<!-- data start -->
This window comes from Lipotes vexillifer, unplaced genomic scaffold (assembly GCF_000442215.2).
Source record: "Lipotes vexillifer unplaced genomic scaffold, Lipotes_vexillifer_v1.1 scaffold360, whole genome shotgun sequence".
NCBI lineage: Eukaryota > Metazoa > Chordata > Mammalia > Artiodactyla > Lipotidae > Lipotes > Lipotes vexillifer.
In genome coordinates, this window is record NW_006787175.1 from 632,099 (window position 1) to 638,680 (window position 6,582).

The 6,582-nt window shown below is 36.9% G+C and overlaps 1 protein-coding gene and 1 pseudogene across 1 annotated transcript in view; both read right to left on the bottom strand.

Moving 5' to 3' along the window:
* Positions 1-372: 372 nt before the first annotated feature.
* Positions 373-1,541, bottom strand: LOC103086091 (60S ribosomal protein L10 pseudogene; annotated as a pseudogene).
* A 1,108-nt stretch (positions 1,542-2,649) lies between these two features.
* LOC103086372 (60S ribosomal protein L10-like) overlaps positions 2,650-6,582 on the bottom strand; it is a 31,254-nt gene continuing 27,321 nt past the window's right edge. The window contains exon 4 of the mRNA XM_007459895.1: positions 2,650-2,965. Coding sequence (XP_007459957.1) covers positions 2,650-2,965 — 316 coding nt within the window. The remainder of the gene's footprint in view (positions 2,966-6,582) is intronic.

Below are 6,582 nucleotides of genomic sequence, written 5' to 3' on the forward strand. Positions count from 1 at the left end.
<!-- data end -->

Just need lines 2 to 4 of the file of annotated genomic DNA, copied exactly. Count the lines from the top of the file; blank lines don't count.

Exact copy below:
Source record: "Lipotes vexillifer unplaced genomic scaffold, Lipotes_vexillifer_v1.1 scaffold360, whole genome shotgun sequence".
NCBI lineage: Eukaryota > Metazoa > Chordata > Mammalia > Artiodactyla > Lipotidae > Lipotes > Lipotes vexillifer.
In genome coordinates, this window is record NW_006787175.1 from 632,099 (window position 1) to 638,680 (window position 6,582).